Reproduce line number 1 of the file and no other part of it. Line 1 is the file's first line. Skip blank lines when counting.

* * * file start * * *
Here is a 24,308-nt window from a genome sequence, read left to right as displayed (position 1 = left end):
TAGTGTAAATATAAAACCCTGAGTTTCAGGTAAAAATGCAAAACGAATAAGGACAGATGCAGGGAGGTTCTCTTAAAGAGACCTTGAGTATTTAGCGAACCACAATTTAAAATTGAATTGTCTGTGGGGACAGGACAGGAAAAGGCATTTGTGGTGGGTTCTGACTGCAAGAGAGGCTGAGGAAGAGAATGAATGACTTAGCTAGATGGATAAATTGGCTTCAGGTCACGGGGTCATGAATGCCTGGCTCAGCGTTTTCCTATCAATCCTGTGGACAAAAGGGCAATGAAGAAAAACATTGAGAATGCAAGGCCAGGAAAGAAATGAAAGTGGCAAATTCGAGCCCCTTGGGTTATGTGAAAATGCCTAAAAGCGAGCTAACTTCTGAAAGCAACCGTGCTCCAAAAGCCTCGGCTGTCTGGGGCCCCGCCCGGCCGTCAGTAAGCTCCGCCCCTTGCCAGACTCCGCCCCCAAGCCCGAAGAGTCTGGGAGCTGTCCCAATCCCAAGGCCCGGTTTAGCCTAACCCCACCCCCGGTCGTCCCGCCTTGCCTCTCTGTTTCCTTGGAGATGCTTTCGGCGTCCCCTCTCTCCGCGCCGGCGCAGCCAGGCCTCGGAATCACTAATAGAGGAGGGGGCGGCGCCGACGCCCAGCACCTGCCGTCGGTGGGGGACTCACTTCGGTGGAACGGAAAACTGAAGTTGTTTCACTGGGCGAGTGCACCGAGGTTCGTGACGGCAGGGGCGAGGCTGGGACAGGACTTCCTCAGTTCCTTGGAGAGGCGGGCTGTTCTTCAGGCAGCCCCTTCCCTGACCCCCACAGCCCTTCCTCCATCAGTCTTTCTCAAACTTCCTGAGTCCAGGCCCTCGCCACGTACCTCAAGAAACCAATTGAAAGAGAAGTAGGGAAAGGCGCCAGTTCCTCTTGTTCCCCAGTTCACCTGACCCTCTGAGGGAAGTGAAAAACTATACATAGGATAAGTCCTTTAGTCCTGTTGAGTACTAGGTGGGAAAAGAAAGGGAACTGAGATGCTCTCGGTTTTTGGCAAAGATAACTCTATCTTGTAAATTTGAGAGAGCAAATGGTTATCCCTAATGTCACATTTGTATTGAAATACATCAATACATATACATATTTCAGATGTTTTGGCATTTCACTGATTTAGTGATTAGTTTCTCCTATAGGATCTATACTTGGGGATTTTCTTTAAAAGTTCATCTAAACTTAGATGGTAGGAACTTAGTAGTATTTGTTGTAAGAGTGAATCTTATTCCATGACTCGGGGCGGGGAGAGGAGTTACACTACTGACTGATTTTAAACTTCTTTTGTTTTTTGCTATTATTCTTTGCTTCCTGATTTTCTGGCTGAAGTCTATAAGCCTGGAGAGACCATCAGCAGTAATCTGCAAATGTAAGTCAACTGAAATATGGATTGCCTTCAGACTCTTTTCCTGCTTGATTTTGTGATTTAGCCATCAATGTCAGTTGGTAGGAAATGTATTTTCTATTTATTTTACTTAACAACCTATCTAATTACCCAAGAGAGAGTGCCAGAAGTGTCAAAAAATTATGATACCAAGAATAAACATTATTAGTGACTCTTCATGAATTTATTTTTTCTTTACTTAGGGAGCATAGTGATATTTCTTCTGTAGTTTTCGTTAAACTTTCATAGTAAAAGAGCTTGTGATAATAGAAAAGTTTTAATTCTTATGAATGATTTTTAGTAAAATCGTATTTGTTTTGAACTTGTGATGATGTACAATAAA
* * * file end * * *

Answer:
Here is a 24,308-nt window from a genome sequence, read left to right as displayed (position 1 = left end):